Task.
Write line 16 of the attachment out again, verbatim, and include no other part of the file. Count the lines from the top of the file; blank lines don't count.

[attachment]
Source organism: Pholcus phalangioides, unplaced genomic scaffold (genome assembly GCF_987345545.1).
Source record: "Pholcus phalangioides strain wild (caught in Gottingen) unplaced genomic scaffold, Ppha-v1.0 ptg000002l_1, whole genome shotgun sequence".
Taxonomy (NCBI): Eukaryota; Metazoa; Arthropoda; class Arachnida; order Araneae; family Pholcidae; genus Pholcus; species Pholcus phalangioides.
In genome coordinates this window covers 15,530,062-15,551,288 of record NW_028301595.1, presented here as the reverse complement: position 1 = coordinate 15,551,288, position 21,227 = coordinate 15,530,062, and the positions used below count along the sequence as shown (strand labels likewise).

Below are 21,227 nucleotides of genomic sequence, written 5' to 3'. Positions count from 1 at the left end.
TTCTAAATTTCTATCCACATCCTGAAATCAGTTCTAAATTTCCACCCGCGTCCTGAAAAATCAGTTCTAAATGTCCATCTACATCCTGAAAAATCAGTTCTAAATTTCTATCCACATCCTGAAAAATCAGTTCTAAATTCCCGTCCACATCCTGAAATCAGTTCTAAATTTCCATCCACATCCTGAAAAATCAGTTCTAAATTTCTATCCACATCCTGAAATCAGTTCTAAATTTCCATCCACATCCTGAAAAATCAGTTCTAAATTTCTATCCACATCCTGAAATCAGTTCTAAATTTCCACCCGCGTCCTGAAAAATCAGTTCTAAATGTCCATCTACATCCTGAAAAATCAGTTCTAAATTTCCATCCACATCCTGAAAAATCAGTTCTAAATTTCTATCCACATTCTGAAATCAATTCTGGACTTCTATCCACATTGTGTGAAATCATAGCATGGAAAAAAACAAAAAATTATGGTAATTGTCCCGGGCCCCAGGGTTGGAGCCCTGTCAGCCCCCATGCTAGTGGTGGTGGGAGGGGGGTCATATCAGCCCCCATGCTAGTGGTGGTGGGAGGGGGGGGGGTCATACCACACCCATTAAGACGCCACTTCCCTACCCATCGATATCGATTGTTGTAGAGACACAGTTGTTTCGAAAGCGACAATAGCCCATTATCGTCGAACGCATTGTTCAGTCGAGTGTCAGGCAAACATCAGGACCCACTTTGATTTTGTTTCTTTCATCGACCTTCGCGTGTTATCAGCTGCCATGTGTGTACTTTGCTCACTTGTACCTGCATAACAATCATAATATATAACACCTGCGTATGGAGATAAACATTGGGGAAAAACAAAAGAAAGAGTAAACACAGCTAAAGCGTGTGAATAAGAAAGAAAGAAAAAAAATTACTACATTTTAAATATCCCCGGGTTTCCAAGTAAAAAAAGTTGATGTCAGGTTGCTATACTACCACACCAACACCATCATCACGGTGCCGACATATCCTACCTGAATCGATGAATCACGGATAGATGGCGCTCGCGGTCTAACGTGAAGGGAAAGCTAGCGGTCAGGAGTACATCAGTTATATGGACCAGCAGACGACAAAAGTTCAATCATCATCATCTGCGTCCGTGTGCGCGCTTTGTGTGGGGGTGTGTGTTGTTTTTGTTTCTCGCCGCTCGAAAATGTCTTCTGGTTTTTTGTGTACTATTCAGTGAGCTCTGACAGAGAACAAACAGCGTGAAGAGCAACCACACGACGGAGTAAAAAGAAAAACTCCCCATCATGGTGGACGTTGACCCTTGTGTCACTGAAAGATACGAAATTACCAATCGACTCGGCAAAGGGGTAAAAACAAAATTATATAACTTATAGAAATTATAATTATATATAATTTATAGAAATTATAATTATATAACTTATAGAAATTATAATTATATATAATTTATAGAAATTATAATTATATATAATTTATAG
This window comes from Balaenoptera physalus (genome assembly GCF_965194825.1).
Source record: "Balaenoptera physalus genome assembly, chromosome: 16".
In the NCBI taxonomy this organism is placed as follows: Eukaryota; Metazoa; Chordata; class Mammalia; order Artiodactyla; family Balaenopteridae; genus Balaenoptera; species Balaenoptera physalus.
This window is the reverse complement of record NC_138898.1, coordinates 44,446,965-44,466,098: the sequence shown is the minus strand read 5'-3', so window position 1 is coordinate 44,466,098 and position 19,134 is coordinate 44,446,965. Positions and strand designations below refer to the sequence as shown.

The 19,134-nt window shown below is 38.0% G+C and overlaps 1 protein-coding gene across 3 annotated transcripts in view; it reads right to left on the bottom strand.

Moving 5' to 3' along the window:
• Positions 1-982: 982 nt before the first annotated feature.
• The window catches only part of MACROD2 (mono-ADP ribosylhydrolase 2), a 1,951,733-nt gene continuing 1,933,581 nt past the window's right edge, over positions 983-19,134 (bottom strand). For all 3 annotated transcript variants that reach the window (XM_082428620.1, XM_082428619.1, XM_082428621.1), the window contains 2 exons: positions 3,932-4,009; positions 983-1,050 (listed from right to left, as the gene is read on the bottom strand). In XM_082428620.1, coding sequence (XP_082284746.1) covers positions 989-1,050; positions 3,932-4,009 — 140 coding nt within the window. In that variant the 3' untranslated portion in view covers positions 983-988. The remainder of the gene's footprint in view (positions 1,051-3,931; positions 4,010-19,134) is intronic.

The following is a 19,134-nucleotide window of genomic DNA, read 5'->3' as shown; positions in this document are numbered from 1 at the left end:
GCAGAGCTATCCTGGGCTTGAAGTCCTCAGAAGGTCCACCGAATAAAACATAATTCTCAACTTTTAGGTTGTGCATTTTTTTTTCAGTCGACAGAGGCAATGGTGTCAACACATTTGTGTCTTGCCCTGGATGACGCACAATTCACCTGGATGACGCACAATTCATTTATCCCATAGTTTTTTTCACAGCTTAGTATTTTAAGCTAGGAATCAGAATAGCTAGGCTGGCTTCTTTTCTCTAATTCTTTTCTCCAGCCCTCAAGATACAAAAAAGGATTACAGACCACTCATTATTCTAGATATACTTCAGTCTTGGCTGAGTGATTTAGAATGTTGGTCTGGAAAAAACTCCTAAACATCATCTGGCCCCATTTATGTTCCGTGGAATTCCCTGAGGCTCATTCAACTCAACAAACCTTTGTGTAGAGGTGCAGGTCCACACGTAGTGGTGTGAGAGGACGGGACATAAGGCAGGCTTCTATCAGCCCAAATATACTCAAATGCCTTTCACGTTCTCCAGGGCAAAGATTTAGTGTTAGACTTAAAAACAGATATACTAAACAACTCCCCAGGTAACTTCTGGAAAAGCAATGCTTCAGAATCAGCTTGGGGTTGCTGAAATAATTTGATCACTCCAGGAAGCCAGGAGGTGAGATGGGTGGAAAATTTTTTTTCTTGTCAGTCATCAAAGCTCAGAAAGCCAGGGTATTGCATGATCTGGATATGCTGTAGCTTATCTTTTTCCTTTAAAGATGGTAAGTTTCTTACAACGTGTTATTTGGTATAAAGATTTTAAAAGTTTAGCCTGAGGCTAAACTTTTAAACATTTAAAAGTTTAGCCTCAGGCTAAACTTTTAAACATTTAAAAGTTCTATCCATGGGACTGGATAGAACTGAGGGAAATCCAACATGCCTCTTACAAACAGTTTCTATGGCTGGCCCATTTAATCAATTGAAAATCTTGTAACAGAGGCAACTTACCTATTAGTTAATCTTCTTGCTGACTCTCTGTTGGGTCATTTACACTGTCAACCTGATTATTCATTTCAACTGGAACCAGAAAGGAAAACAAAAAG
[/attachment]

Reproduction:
GCAGAGCTATCCTGGGCTTGAAGTCCTCAGAAGGTCCACCGAATAAAACATAATTCTCAACTTTTAGGTTGTGCATTTTTTTTTCAGTCGACAGAGGCAATGGTGTCAACACATTTGTGTCTTGCCCTGGATGACGCACAATTCACCTGGATGACGCACAATTCATTTATCCCATAGTTTTTTTCACAGCTTAGTATTTTAAGCTAGGAATCAGAATAGCTAGGCTGGCTTCTTTTCTCTAATTCTTTTCTCCAGCCCTCAAGATACAAAAAAGGATTACAGACCACTCATTATTCTAGATATACTTCAGTCTTGGCTGAGTGATTTAGAATGTTGGTCTGGAAAAAACTCCTAAACATCATCTGGCCCCATTTATGTTCCGTGGAATTCCCTGAGGCTCATTCAACTCAACAAACCTTTGTGTAGAGGTGCAGGTCCACACGTAGTGGTGTGAGAGGACGGGACATAAGGCAGGCTTCTATCAGCCCAAATATACTCAAATGCCTTTCACGTTCTCCAGGGCAAAGATTTAGTGTTAGACTTAAAAACAGATATACTAAACAACTCCCCAGGTAACTTCTGGAAAAGCAATGCTTCAGAATCAGCTTGGGGTTGCTGAAATAATTTGATCACTCCAGGAAGCCAGGAGGTGAGATGGGTGGAAAATTTTTTTTCTTGTCAGTCATCAAAGCTCAGAAAGCCAGGGTATTGCATGATCTGGATATGCTGTAGCTTATCTTTTTCCTTTAAAGATGGTAAGTTTCTTACAACGTGTTATTTGGTATAAAGATTTTAAAAGTTTAGCCTGAGGCTAAACTTTTAAACATTTAAAAGTTTAGCCTCAGGCTAAACTTTTAAACATTTAAAAGTTCTATCCATGGGACTGGATAGAACTGAGGGAAATCCAACATGCCTCTTACAAACAGTTTCTATGGCTGGCCCATTTAATCAATTGAAAATCTTGTAACAGAGGCAACTTACCTATTAGTTAATCTTCTTGCTGACTCTCTGTTGGGTCATTTACACTGTCAACCTGATTATTCATTTCAACTGGAACCAGAAAGGAAAACAAAAAG